BMW 330e review


BMW’s 330e is a stealthy premium car with sporty performance. This 3 Series however has an eco bonus above its stable mates as it is a PHEV (plug in hybrid electric vehicle) that can run in zero emissions mode for up to 66 kilometres using its electric motor.

The 330e looks like a regular 3 Series and apart from badging can be spotted by its additional fuel flap on the nearside front wing that conceals the type 2 EV plug charge socket. Under the bonnet the 330e is powered by a combination of a two litre turbocharged petrol engine combined with an electric motor that deliver power to the rear wheels via an eight-speed automatic gearbox. The 330e’s 83kW (113hp) electric motor is powered by a 12kWh (10.4 net) lithium-ion rechargeable battery pack that has increased in size over the last gen car that had a 7.6kW battery. Like most PHEVs there is no fast charging option (CCS/Combo) as the battery is quite small compared to a full EV.

Total power output is quoted at a whopping 292hp and this means the 330e easily trumps the 258hp 330i (petrol) and 265hp 330d (diesel). Up to 420nm of torque is generated with the electric motor generating 292nm of that instantly. The 330e petrol/electric hybrid combination delivers a beautifully balanced traditional 3 Series sporty driving experience. Behind the wheel the sensation is reminiscent of pre xDrive (all wheel drive) 3s. The 330e has great urge and the figures back this up. 0-100km/h takes 5.9 seconds and top speed is 230km/h. The 330e has an overboost function that BMW calls XtraBoost. It delivers maximum system power for up to 10 seconds.

Fuel consumption figures can be as low as 1.8 litres per 100km (156mpg) – when the car is used as intended with a full tank of electricity. In reality we could not get near this figure but at times got close. CO/2 emissions are very low at 35g/km (WLTP) and this slots the 330e in to motor tax band A1. The 330i gets the full PHEV grants of €7,500 off its price and this throws it right at the big selling 320d. The beauty of a PHEV is that users can choose to run in EV mode when the battery is charged. If the battery power is already used up or you didn’t recharge it overnight you can get the engine to charge it up for later use as you drive along using petrol power. There are a number of selectable driving modes such as adaptive, hybrid and electric that do what they say on the tin.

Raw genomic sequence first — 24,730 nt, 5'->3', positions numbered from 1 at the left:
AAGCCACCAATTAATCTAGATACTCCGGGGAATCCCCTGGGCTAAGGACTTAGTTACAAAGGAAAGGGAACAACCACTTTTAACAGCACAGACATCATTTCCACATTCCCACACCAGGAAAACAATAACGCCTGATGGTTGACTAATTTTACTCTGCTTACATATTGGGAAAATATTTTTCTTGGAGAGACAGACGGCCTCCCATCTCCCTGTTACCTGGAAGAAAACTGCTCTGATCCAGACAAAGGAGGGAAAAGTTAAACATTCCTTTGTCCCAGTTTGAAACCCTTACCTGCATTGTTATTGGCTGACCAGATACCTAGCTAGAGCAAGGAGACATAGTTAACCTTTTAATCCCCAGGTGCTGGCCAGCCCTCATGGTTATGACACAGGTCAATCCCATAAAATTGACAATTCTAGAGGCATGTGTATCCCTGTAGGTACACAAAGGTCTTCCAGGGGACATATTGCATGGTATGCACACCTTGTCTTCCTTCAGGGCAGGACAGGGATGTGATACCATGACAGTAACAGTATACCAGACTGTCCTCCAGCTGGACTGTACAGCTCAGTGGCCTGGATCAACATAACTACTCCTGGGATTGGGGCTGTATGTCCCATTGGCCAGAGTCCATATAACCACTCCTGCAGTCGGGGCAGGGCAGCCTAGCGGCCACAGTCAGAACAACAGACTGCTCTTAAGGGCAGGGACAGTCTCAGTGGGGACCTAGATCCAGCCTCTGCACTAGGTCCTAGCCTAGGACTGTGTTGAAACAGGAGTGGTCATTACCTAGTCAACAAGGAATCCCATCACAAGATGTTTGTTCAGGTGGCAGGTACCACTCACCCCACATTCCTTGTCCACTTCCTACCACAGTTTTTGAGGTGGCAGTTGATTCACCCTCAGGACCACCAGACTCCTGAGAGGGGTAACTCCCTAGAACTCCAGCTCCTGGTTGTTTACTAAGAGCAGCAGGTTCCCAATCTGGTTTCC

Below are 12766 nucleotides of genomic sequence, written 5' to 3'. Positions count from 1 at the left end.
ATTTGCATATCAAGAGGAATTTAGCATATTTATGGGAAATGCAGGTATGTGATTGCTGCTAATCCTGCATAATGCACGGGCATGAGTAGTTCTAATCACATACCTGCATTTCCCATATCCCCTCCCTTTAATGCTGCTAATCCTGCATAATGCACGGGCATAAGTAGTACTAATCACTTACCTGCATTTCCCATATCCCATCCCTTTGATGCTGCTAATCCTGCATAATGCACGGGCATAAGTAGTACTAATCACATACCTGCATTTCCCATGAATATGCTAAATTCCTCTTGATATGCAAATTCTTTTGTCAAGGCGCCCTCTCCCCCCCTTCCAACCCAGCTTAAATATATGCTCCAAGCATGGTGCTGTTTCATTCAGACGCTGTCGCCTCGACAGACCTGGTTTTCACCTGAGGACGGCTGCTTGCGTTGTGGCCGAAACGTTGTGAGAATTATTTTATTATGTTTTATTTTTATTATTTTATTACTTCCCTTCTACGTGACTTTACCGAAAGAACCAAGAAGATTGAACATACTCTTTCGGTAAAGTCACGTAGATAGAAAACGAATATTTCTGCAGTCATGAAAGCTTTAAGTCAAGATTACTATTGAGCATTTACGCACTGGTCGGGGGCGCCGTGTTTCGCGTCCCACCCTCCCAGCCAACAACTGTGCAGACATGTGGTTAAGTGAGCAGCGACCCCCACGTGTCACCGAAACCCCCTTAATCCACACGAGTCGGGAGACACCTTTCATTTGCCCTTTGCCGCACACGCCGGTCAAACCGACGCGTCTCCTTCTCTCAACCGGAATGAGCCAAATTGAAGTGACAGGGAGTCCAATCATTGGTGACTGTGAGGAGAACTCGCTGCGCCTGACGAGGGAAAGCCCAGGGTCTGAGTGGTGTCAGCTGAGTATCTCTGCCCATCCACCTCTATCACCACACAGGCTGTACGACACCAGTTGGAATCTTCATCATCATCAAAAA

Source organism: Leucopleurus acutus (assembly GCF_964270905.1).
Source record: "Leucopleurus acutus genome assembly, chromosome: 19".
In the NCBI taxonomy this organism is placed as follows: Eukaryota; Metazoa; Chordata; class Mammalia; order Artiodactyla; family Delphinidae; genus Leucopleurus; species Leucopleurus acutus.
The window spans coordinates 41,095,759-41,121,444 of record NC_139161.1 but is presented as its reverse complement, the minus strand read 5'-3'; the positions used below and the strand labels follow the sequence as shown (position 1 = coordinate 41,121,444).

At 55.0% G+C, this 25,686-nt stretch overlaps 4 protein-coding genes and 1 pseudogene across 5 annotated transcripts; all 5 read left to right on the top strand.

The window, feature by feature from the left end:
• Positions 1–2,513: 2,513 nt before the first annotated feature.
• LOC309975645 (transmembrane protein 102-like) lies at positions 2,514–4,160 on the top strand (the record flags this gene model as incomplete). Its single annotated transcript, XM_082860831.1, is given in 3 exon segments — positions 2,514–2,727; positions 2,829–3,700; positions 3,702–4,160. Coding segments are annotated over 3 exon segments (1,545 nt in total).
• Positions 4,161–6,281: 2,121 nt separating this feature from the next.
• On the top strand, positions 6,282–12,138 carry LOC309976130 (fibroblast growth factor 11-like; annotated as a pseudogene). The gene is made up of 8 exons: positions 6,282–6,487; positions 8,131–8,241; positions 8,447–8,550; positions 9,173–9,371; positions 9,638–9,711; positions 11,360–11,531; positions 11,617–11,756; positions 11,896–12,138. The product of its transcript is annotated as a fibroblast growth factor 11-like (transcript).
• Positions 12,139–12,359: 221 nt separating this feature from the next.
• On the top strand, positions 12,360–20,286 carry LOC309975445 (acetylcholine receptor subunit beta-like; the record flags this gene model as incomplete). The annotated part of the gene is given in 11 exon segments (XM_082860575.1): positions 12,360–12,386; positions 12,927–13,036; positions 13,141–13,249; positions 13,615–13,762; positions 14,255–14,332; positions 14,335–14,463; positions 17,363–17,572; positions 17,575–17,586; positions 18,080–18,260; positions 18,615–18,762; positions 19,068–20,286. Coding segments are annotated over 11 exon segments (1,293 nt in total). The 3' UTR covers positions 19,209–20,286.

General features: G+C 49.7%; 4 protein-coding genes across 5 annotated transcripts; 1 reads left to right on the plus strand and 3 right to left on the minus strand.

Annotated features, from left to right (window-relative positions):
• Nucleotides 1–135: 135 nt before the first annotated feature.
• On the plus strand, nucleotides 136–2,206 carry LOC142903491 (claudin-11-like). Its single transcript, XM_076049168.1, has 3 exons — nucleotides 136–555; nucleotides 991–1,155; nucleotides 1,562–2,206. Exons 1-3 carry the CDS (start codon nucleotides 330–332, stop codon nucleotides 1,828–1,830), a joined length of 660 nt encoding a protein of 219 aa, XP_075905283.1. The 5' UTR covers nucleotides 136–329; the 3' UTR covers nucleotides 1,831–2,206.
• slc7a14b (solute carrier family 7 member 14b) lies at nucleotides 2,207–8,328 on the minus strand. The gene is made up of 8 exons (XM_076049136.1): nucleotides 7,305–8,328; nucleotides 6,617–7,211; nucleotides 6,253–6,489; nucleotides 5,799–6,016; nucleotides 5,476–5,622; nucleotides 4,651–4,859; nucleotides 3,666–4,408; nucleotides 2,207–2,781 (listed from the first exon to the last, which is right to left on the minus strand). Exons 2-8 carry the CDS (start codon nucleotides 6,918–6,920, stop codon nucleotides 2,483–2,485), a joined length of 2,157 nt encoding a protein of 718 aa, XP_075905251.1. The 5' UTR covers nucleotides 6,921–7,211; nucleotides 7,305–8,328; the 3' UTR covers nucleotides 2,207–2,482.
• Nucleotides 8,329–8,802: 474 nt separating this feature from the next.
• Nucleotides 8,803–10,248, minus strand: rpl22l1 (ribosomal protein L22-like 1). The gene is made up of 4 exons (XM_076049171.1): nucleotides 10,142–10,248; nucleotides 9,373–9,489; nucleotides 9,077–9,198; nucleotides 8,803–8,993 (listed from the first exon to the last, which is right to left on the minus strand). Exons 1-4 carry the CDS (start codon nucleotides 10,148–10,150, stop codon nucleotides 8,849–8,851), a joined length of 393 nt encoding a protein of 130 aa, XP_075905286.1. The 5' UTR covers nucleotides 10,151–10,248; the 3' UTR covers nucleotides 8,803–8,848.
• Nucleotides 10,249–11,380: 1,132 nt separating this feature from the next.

BMW 3 Series pricing starts at €46,160 for the 320i. Diesel pricing starts from €43,969 for the 318d. 330e pricing in Ireland starts from €51,507 for either the 330e SE Pro saloon or Sport Pro saloon. 330e M Sport starts at €52,397 (330i starts at €52,330 / 320d from €48,657 / 330d from €55,284) with the 330e M Sport Plus Edition starting at €57,935. Our test 330e M Sport saloon featured a number of coast options. The M Sport Plus pack at €2,899. includes 19 inch alloys, M Sport brakes, Adaptive M Sport suspension, Variable sports steering and M spoiler among the highlights. Our car also had BMW’s ‘enhance bluetooth’ with wireless charging (€372).

On the road the 330e is enjoyable to drive, refreshingly quite and vibration free thanks to its petrol and electric power combination. When you need to overtake its pick up is truly impressive and spirited. PHEVs offer a degree of future proofing that their engine only variants can’t right now. The ability to do modest mileage in EV only mode is a big plus and something that will become more important especially in built up areas in years to come. The 330e delivers a premium experience for its premium price.


About Author

Michael Sheridan

Michael Sheridan is a senior and highly respected motoring journalist based in Ireland. He is a frequently heard voice on motoring, transport and mobility matters and has multiple credits on national television, national print media, national and local radio and other outlets. Michael Sheridan has been a Car of the Year Judge for more 20 years (& more recently a Van of the Year judge). Michael has produced and directed many international and national motoring TV programmes and documentaries both on cars and motorcycles - including four films on the iconic Route 66. Michael Sheridan is a former Chairperson of the Association of Professional Motoring Press (APMP).

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